But it's quite the experience of thinking about how to ramp up with that kind of response in a whole different environment than we were used to with hepatitis A.

What was behind that dramatic rise in cases?

You know, it's really fascinating.

It really was related to our substance use epidemic. About 70% of the cases were among individuals who use illicit drugs. It was a very difficult population to connect with and to reach sometimes. They also were individuals who have had other underlying health issues—so, about 55% were contracted with hepatitis C, about 10% with hep B, about 10% were homeless, dealing with all the other complicating factors that can be present when folks are dealing with and wrestling with a disease of addiction.

So, it was a population that really was at high risk, and that was a high risk of complications when they got infected. If you look at the individuals that we have worked with, 50% of our cases were hospitalized—that's pretty unusual for hepatitis A—and we had 23 individuals die. So, it's really been a different population than we had seen previously with hep A, and it has been one of the infectious disease consequences of our underlying substance use disorder epidemic.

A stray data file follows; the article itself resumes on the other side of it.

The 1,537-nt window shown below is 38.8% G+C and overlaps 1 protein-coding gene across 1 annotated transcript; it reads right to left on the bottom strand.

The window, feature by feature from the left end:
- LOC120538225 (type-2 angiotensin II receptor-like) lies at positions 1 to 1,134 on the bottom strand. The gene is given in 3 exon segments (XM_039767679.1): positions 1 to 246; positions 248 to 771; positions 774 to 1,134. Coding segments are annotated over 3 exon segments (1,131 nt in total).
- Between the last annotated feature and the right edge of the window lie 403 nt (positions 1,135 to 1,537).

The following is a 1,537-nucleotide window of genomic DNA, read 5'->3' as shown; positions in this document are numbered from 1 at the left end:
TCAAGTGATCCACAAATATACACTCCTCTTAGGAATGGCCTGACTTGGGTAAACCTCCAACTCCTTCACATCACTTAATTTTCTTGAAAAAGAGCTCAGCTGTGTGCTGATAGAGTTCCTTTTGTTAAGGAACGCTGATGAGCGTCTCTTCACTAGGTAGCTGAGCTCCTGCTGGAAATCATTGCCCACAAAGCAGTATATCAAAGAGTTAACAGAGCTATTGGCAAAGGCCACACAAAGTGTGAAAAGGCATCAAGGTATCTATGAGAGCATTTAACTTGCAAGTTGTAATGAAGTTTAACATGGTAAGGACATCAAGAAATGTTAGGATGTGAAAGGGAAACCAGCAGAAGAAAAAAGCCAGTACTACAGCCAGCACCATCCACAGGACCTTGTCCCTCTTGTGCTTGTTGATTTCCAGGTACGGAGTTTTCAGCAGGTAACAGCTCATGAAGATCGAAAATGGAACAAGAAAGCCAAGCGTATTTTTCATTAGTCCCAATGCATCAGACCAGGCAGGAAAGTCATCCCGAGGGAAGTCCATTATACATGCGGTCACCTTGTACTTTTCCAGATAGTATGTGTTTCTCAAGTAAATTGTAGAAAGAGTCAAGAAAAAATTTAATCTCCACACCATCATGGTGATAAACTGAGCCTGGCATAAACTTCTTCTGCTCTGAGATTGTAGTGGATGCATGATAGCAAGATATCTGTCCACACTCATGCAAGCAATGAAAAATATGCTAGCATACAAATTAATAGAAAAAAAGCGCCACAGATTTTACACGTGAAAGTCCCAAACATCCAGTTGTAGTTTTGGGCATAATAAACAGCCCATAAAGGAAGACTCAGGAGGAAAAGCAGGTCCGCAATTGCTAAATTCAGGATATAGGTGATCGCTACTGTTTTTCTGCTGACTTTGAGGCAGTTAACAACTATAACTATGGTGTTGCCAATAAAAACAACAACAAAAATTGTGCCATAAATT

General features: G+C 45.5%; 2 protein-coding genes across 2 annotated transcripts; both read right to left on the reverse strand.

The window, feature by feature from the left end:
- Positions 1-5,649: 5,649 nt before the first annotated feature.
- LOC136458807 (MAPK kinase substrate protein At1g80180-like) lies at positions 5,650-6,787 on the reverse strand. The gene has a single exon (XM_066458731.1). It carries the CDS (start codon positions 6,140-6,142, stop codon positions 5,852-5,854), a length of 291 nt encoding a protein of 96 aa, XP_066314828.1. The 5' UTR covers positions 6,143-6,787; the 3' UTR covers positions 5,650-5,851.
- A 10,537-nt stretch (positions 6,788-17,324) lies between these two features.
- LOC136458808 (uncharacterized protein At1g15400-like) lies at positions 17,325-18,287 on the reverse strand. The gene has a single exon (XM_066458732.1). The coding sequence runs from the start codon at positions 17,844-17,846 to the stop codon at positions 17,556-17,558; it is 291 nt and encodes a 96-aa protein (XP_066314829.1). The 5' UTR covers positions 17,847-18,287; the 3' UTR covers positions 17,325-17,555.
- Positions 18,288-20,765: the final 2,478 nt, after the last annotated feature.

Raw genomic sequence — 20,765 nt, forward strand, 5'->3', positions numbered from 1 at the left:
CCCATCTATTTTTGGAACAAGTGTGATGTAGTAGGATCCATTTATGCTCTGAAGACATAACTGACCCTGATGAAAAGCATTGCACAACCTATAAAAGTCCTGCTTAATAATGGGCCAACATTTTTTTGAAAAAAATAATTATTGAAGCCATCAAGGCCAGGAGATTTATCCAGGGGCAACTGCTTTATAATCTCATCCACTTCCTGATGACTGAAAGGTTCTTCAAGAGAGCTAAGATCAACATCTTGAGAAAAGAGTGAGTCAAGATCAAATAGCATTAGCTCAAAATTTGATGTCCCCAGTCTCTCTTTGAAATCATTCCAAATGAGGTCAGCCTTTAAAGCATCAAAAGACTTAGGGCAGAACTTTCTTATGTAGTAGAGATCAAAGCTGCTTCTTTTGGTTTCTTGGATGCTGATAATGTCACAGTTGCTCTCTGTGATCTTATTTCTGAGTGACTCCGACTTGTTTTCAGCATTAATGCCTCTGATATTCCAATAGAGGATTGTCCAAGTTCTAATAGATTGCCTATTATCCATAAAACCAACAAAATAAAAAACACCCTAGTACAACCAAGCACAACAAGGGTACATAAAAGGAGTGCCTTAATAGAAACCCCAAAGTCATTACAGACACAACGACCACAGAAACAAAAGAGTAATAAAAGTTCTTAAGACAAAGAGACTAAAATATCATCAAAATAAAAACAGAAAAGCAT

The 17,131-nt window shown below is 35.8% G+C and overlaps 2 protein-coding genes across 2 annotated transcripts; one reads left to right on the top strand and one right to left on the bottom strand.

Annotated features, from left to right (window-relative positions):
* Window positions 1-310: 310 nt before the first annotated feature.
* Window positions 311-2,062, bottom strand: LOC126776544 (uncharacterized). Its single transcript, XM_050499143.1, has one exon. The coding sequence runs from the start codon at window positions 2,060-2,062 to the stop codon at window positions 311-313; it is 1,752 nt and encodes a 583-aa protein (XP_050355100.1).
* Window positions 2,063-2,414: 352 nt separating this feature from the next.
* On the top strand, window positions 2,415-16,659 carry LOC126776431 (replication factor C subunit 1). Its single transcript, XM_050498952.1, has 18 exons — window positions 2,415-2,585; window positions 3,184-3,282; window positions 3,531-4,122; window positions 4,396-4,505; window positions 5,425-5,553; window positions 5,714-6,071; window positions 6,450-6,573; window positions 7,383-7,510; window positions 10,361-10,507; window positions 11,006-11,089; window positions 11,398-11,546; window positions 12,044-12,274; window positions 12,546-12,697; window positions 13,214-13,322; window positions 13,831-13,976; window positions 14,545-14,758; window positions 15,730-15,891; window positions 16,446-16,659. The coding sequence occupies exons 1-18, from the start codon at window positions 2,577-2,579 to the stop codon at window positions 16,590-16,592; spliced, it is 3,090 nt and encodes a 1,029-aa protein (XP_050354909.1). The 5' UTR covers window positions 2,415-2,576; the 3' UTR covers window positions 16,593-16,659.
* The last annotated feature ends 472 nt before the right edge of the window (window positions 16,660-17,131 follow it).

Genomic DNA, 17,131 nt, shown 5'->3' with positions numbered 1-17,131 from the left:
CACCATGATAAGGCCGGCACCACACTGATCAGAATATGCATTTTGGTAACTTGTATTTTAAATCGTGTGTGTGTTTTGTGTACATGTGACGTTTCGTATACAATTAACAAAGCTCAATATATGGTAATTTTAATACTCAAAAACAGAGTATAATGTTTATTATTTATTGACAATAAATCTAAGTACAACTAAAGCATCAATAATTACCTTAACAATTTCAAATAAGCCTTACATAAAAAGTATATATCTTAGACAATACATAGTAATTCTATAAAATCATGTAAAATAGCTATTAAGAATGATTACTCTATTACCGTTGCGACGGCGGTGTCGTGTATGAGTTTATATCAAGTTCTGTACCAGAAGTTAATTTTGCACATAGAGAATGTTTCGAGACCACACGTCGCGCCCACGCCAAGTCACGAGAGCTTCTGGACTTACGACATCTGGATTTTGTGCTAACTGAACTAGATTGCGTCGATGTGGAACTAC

But you say now that number is starting to come down almost as quickly as it went up?

It really peaked—we kind of began to see that the surge up in March of 2018, but in retrospect peaked about August or September of that year, in 2018, and has dropped down so that we are down to fairly few cases now as about April, May, June of this year.

We're not back to our baseline yet, but we definitely are in a much more manageable stage.

You took over the state's health department right in the middle of this outbreak.